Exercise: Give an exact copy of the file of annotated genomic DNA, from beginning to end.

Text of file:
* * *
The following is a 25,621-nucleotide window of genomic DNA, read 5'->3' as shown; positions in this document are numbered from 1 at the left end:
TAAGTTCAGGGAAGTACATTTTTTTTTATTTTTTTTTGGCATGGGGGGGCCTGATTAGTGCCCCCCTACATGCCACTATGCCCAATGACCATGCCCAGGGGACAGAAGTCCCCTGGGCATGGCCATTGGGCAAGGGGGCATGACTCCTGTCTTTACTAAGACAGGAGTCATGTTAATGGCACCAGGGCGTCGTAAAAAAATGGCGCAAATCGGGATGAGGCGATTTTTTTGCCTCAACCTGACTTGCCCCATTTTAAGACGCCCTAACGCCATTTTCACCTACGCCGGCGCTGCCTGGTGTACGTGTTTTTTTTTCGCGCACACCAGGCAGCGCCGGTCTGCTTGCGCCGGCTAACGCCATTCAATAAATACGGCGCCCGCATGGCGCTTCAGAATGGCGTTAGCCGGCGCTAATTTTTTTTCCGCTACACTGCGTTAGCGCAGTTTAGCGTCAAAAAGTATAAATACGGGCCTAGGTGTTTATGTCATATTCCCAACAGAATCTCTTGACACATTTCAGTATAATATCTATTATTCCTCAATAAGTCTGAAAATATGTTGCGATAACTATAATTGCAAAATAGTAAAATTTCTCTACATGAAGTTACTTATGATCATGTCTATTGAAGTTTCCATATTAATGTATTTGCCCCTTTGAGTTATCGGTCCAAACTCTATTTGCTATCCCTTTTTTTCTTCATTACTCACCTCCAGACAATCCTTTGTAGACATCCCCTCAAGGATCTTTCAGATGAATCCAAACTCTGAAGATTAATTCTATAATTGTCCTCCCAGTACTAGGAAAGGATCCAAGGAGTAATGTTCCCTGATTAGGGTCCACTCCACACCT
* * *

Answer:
The following is a 25,621-nucleotide window of genomic DNA, read 5'->3' as shown; positions in this document are numbered from 1 at the left end:
TAAGTTCAGGGAAGTACATTTTTTTTTATTTTTTTTTGGCATGGGGGGGCCTGATTAGTGCCCCCCTACATGCCACTATGCCCAATGACCATGCCCAGGGGACAGAAGTCCCCTGGGCATGGCCATTGGGCAAGGGGGCATGACTCCTGTCTTTACTAAGACAGGAGTCATGTTAATGGCACCAGGGCGTCGTAAAAAAATGGCGCAAATCGGGATGAGGCGATTTTTTTGCCTCAACCTGACTTGCCCCATTTTAAGACGCCCTAACGCCATTTTCACCTACGCCGGCGCTGCCTGGTGTACGTGTTTTTTTTTCGCGCACACCAGGCAGCGCCGGTCTGCTTGCGCCGGCTAACGCCATTCAATAAATACGGCGCCCGCATGGCGCTTCAGAATGGCGTTAGCCGGCGCTAATTTTTTTTCCGCTACACTGCGTTAGCGCAGTTTAGCGTCAAAAAGTATAAATACGGGCCTAGGTGTTTATGTCATATTCCCAACAGAATCTCTTGACACATTTCAGTATAATATCTATTATTCCTCAATAAGTCTGAAAATATGTTGCGATAACTATAATTGCAAAATAGTAAAATTTCTCTACATGAAGTTACTTATGATCATGTCTATTGAAGTTTCCATATTAATGTATTTGCCCCTTTGAGTTATCGGTCCAAACTCTATTTGCTATCCCTTTTTTTCTTCATTACTCACCTCCAGACAATCCTTTGTAGACATCCCCTCAAGGATCTTTCAGATGAATCCAAACTCTGAAGATTAATTCTATAATTGTCCTCCCAGTACTAGGAAAGGATCCAAGGAGTAATGTTCCCTGATTAGGGTCCACTCCACACCT